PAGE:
I heard two pieces of news last week; one bad, one good.
The bad news is that the Scottish Government is planning to send head teachers to university to learn ‘Leadership’.
The good news is of a head teacher who has decided to go back to teaching.
‘Leadership’ is to corporate life what phlogiston was to early science. Phlogistgon, you may recall, was the mysterious element that made things burn.
‘Leadership’ is of the same stuff – it is what politicians or corporate heads hope will ignite the enthusiasm of staff for their programmes and policies. But like phlogiston this ‘Leadership’ is fiction written up by people who neither inhabit nor understand the real world.
The head teacher in question is quitting because he is fed up shuttling between schools, trying to obey government initiatives, having the hours of his classroom assistants cut, and filling out forms to show he has done his job.
He had replaced another head teacher who ran an effective school that taught bairns to read, write and count, and many more things beside. But he threw in his hand when HM Inspectors marked him down on ‘Leadership’.
This they based on a few casual conversations with teachers, classroom assistants and parents – and me. I thought the man was a good leader; he ran a happy ship, listened to what his staff had to say and taught a class himself to keep in touch with teaching.
All these kept his mind on the reality from which he suffered. Nothing is more important to a leader than that.
But the inspectors, who probably had never led anything other than a quiet life, used a different template, one taught to them in abstraction and reduced to a few headings on a sheet of A4.
The late Professor Reg Revans exposed this superficiality in The Education of Managers. He wrote, the industrial staff college….is always impressive, but remains in the tradition that sufficient knowledge is to be found in the writings and examples of illustrious men, and that, since dialectic is the natural medium of command over one’s fellows, it can also command the economic and physical world…..’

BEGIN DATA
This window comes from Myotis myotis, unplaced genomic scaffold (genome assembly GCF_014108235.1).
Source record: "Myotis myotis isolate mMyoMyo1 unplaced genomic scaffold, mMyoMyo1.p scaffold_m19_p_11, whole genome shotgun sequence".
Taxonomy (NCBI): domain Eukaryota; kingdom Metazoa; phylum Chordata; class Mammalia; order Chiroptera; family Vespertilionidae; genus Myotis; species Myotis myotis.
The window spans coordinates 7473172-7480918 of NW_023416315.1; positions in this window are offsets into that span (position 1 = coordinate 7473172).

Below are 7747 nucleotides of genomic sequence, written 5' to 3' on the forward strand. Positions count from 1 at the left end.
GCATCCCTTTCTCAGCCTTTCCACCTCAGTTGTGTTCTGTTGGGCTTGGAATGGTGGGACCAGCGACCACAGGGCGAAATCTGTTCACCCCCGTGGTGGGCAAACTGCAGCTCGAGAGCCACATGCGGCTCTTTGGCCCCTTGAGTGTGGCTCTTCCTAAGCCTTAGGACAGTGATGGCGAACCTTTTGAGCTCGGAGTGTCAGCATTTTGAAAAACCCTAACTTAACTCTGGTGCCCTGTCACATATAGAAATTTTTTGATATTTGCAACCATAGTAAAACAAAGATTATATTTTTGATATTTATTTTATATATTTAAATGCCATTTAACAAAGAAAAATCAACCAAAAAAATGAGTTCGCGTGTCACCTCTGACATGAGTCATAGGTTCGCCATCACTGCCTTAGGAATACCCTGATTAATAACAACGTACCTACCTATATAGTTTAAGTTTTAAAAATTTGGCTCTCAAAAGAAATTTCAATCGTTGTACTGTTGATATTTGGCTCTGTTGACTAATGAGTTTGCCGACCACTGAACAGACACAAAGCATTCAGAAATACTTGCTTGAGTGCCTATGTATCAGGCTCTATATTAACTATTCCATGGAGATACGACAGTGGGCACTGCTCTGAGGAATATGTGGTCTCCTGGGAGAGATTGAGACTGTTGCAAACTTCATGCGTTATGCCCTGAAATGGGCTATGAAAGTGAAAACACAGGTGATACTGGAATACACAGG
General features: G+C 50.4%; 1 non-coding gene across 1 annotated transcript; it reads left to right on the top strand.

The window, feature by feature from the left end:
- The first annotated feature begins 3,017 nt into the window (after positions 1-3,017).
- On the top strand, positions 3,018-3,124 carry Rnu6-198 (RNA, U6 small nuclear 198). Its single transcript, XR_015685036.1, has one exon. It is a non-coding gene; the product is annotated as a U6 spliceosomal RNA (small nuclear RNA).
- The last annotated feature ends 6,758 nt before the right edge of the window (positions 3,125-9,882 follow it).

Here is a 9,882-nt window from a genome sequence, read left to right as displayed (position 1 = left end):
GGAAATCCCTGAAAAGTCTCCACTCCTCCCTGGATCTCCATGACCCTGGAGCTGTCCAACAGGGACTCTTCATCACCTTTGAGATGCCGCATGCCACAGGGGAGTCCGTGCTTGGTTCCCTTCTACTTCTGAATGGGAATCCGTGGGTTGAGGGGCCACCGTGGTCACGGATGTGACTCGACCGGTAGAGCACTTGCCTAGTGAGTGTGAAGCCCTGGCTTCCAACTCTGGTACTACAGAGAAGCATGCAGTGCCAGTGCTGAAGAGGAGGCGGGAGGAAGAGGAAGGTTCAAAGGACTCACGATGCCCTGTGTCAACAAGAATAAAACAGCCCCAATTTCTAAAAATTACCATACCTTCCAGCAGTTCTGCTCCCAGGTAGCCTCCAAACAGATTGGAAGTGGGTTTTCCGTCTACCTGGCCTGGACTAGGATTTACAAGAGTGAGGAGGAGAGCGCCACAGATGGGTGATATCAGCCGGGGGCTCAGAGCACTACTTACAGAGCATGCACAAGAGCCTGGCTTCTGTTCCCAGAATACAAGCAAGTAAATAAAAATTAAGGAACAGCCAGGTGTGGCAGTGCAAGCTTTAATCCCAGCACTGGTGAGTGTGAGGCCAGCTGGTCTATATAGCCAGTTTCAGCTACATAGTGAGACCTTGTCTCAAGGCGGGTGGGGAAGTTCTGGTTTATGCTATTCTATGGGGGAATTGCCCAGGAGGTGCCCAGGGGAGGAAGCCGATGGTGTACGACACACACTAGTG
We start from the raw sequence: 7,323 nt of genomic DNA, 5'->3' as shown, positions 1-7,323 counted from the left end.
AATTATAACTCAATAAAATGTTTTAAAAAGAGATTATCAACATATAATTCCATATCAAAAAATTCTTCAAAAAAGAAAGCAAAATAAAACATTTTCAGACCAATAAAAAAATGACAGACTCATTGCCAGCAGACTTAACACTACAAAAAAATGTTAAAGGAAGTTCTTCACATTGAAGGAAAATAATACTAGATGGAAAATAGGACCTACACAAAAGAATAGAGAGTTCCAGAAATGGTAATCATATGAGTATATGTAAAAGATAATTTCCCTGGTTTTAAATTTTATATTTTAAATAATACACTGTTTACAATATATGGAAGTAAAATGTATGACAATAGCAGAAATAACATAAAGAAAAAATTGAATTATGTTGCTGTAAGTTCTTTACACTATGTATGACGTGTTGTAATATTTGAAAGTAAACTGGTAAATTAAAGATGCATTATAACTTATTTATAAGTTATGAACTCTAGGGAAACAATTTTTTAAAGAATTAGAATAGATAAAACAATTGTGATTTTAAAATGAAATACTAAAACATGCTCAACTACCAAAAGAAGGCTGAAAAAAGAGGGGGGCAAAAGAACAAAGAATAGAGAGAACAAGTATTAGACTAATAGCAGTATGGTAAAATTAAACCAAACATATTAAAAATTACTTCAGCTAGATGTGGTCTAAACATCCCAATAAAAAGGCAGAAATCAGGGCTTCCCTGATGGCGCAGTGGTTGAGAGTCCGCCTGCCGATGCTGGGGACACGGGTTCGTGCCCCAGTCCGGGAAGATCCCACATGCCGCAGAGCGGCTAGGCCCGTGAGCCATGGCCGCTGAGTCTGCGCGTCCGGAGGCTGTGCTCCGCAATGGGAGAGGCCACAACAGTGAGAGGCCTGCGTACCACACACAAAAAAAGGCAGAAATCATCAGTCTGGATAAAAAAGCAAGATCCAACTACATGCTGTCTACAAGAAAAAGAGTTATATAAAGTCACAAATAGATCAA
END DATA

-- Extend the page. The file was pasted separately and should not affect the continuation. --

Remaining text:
Of course head teachers need help with management; of course there is knowledge that will help them with that, but to take them out of school and stick them in a classroom in a university is not the way for them to learn it.
Let them dive into the unique circumstances in which they find themselves and learn how to swim by talking to fellow head teachers (‘comrades in adversity’, Revans called them). Trust them; they are intelligent people; they know how to learn – and to call in what they need when they need it.
Which brings us to toilet rolls…
The Economist had featured an article on attracting high-flyers into teaching. In reply, the Head of German and Latin at Bishop Stortford School, with a first class degree from Oxford and a PhD from Cambridge listed what she needed. First was freedom to visit the toilet when she needed to, and second, a reliable supply of toilet paper.
Get the message?
Teachers, Principal, Head or otherwise, do not need to be told what they need; they know.
Nor do they need a course at a university on a confection called ‘Leadership’. Management of professionals is not about command & control; it is about freedom and support.
And it’s not just teachers. I was horrified when our dentist told me he was attending a course on Leadership. I told him he was wasting his money but he insisted on explaining to me how this course would help him run the practice.
Then his dental nurse, a strip of a lass in her late teens, opened the door and said to him, ‘While you two are blethering in here there’s a patient waiting to be seen’.
Now that’s leadership!
Bryan Webster is an award-winning writer on management.